They are active dogs and can become bored and destructive if inadequately exercised. A mere stroll around the block isn’t enough! 

German Shorthaired Pointer Vizsla Mix Appearance


The GSP-Vizsla mix is typically a medium-sized dog with an athletic build. Both parents have similar body structures, and it is easy to confuse a GSP-Vizsla mix for either one of its parent breeds based on its appearance.

Like its parents, its body is sleek and strong, with defined muscles and a compact, lean structure. 

These dogs have smooth, short coats that may be golden red or russet like its Vizsla parent or reddish brown, black, and possibly with some white mixed in like its German Shorthaired Pointer parent.

They have graceful, slender ears and soulful brown eyes. The size of this mixed-breed dog varies depending on the size of its parents and can be between 21 to 25 inches at the shoulder on average.

Males are taller, about 22 to 25 inches, and weigh 55 to 70 pounds. The adult female, on the other hand, tends to be smaller.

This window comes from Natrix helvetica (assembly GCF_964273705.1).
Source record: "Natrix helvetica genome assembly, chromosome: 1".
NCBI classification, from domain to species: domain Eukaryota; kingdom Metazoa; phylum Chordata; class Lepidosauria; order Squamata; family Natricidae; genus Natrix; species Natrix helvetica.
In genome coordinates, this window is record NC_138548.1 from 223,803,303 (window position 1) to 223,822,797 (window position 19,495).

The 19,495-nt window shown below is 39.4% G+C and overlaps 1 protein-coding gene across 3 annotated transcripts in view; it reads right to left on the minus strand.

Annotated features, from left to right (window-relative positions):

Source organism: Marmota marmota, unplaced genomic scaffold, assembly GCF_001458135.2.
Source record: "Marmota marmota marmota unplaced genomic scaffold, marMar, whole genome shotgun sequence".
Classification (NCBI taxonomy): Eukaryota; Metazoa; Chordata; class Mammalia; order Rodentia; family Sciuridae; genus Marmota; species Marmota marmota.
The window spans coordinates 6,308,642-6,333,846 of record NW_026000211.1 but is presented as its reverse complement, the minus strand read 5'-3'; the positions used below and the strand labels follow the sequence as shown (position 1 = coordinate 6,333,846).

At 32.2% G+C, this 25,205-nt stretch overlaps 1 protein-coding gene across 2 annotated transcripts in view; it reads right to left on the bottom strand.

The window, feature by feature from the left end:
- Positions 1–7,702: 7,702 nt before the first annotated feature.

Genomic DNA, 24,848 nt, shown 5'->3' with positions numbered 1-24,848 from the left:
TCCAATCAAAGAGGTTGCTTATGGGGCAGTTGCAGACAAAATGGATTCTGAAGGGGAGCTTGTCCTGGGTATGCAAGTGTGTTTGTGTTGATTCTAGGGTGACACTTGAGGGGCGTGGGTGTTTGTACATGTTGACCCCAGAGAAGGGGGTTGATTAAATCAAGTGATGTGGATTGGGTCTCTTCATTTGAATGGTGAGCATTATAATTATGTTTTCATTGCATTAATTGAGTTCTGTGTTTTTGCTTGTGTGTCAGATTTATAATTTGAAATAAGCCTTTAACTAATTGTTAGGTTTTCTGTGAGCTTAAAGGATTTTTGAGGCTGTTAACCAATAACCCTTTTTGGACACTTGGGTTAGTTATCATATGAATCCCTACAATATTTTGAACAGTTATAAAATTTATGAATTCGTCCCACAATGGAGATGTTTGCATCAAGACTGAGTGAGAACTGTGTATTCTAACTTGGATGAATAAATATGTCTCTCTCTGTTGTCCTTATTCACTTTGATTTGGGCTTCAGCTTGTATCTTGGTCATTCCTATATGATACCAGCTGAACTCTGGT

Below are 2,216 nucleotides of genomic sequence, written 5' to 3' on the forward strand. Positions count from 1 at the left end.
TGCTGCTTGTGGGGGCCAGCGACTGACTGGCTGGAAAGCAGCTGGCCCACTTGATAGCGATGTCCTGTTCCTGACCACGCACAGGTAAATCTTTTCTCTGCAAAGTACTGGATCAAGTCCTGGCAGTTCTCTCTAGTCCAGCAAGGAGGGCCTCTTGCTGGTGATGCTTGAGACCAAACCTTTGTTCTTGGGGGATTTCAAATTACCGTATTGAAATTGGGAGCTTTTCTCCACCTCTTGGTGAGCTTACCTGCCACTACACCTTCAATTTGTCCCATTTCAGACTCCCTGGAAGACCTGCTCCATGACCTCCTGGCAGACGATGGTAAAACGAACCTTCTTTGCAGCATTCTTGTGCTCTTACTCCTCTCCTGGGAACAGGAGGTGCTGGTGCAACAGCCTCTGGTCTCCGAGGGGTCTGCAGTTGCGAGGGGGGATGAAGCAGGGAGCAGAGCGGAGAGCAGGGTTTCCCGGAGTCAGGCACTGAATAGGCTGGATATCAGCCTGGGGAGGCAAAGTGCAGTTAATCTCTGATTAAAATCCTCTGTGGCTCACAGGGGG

They can be as small as 21 inches, and the bigger ones can get up to 23 inches tall. Females typically weigh about 45 to 60 pounds.

Exercise Requirements for the German Shorthaired Pointer Vizsla Mix


These dogs tend to have very high energy levels and much stamina. They are very active and need vigorous daily exercise.

A short, 30-minute stroll around the neighborhood is unlikely enough for this mix to be adequately stimulated. 

GSP-Vizslas have a strong, rhythmic strut, a lot of energy, and high stamina. They are great companions on runs, bike rides, or hikes. 

They love to have a lot of space to jump around and burn energy, so having a big yard is a huge plus as a GSP-Vizsla mix owner.

Agility is also another great activity to do with your GSP-Vizsla mix. It is an excellent way to bond with your dog while providing them with much-needed exercise.

Agility training generally refers to a series of obstacles that your dog must navigate, such as climbing over fences, jumping through hoops, and walking across narrow beams. 

This type of activity not only helps to keep your dog physically fit, but it also promotes mental stimulation and can help to ward off boredom.

In addition, agility training is a great way to build trust and communication between you and your furry friend. As you work together to overcome challenges and navigate the course, you’ll develop a deeper understanding of each other.